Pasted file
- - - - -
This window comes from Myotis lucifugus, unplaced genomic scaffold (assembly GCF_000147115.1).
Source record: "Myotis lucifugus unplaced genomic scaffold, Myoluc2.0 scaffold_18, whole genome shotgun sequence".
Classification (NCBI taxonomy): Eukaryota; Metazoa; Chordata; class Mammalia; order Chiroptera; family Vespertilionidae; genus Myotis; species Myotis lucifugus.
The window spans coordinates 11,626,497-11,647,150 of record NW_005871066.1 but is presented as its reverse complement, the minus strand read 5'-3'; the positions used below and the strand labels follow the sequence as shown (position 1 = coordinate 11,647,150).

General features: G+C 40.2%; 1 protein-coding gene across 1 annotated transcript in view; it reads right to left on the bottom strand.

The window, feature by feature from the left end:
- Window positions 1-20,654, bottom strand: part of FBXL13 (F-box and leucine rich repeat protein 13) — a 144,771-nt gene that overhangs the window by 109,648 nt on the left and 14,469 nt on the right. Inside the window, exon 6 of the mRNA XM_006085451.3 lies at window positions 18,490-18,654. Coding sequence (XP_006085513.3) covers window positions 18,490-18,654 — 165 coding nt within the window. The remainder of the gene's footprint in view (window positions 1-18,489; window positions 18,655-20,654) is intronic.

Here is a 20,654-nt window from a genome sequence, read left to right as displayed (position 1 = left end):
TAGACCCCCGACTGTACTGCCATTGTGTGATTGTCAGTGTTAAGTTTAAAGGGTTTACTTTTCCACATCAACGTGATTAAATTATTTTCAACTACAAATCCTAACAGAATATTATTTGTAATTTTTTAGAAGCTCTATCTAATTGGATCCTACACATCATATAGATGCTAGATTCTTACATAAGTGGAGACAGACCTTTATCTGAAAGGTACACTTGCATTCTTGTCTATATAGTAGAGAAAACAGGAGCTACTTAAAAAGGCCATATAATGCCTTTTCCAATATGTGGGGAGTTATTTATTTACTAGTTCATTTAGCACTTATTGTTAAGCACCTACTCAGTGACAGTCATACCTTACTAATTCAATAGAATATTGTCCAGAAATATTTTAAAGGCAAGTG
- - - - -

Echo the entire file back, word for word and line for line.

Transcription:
This window comes from Myotis lucifugus, unplaced genomic scaffold (assembly GCF_000147115.1).
Source record: "Myotis lucifugus unplaced genomic scaffold, Myoluc2.0 scaffold_18, whole genome shotgun sequence".
Classification (NCBI taxonomy): Eukaryota; Metazoa; Chordata; class Mammalia; order Chiroptera; family Vespertilionidae; genus Myotis; species Myotis lucifugus.
The window spans coordinates 11,626,497-11,647,150 of record NW_005871066.1 but is presented as its reverse complement, the minus strand read 5'-3'; the positions used below and the strand labels follow the sequence as shown (position 1 = coordinate 11,647,150).

General features: G+C 40.2%; 1 protein-coding gene across 1 annotated transcript in view; it reads right to left on the bottom strand.

The window, feature by feature from the left end:
- Window positions 1-20,654, bottom strand: part of FBXL13 (F-box and leucine rich repeat protein 13) — a 144,771-nt gene that overhangs the window by 109,648 nt on the left and 14,469 nt on the right. Inside the window, exon 6 of the mRNA XM_006085451.3 lies at window positions 18,490-18,654. Coding sequence (XP_006085513.3) covers window positions 18,490-18,654 — 165 coding nt within the window. The remainder of the gene's footprint in view (window positions 1-18,489; window positions 18,655-20,654) is intronic.

Here is a 20,654-nt window from a genome sequence, read left to right as displayed (position 1 = left end):
TAGACCCCCGACTGTACTGCCATTGTGTGATTGTCAGTGTTAAGTTTAAAGGGTTTACTTTTCCACATCAACGTGATTAAATTATTTTCAACTACAAATCCTAACAGAATATTATTTGTAATTTTTTAGAAGCTCTATCTAATTGGATCCTACACATCATATAGATGCTAGATTCTTACATAAGTGGAGACAGACCTTTATCTGAAAGGTACACTTGCATTCTTGTCTATATAGTAGAGAAAACAGGAGCTACTTAAAAAGGCCATATAATGCCTTTTCCAATATGTGGGGAGTTATTTATTTACTAGTTCATTTAGCACTTATTGTTAAGCACCTACTCAGTGACAGTCATACCTTACTAATTCAATAGAATATTGTCCAGAAATATTTTAAAGGCAAGTG